Nearly 60 million Americans are under heat advisories or excessive heat warnings, and people are recommended to take additional precautions to protect their skin.
People who plan to spend the summer outdoors should use sunscreen to protect their skin from harmful UV rays.
Sun protection not only reduces the risk of skin cancer and sunburn but also delays the aging effects of the sun.
The higher the SPF, the better the protection, according to experts.
Experts say that people can protect themselves better from the heat before it gets really hot.
Vitamin C, commonly known as ascorbic acid, serves many purposes.
These include safeguarding cells and ensuring their health, preserving healthy skin, and assisting in wound healing.
According to Dr Lauren Hamilton and Dr Miriam Adebibe, it could also serve to protect the skin from the sun.
“Vitamin C is a powerful antioxidant which prevents oxidative damage by binding to the free radicals caused by UV radiation and pollution,” Dr. Lauren explained.
“Research has shown when paired, vitamin C boosts protection provided by SPF,” Dr Lauren continued.
“Exposure to UV stimulates melanocytes which manifest through sunspots, freckles, and hyperpigmentation.”
“Vitamin C is a depigmenting agent…which means it can stop the action of tyrosine, which is key in melanin synthesis and prevent hyperpigmentation from appearing,” said Dr. Lauren, “which is key in melanin synthesis and prevent hyperpigmentation from appearing.”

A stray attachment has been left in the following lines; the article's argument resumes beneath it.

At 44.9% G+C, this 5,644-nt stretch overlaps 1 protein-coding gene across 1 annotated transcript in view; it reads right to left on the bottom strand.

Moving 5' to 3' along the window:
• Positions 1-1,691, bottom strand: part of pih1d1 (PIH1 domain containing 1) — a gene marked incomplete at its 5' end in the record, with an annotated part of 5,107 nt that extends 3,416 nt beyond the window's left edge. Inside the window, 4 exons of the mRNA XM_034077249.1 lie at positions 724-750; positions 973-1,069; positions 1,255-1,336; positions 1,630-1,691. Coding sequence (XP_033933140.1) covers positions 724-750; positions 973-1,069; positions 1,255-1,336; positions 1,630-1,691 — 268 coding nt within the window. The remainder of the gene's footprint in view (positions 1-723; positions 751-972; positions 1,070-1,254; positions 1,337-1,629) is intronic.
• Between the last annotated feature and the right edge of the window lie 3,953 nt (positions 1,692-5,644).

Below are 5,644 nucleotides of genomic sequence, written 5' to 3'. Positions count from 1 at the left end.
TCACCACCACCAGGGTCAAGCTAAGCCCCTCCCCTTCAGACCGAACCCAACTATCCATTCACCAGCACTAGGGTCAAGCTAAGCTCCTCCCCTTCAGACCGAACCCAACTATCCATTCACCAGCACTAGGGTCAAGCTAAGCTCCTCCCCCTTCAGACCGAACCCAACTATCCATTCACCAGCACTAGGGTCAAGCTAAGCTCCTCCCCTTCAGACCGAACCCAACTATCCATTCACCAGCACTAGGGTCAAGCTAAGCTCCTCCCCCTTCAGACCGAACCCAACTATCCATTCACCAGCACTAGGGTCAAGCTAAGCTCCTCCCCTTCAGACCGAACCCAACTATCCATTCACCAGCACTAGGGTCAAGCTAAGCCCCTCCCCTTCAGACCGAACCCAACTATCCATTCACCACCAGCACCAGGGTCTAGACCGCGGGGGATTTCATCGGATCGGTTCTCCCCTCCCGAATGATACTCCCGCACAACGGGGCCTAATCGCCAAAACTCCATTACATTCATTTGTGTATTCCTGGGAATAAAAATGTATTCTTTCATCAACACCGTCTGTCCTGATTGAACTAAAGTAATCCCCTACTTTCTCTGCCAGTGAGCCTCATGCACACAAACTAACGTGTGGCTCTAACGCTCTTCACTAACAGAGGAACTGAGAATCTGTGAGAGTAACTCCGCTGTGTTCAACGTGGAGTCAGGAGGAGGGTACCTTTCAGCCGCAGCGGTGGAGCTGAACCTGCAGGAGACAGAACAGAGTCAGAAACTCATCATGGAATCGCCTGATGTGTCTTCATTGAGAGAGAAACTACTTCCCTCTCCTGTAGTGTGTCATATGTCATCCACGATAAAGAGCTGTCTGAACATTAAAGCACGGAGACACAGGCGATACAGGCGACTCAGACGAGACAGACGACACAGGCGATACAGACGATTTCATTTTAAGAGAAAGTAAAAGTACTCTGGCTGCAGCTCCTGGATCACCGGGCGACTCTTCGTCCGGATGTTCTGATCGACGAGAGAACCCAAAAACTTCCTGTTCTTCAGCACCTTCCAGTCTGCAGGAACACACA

Dr. Miriam agreed, emphasizing the significance of not underestimating vitamin C’s ability to help.
Dr. Lauren suggests taking vitamin C before using SPF.
“If you have concerns about sun damage or hyperpigmentation, then consider concentrations of 10 percent to 20 percent,” they noted, “but do also to talk to an aesthetic doctor or dermatologist should you be looking for help in finding the right regime.”
In this case, Dr. Lauren is talking about how serum, which is a form of vitamin C, can be used directly.
However, it is unknown whether the same effect may be achieved by consuming vitamin C through food.
Oranges, orange juice, peppers, strawberries, blackcurrants, broccoli, Brussels sprouts, and potatoes are all good sources of vitamin C.
Adults aged 19 to 64 are recommended to take 40mg of vitamin C every day.
Overdosing on vitamin C can cause some of the same side effects as overdosing on vitamin D, such as stomach pain, diarrhea, and gas.
However, after someone quits taking vitamin C supplements or reduces their dosage, these symptoms should go away.
It is recommended that you use the appropriate SPF for the conditions in summers.
Long-term sun exposure can raise the risk of skin cancer.
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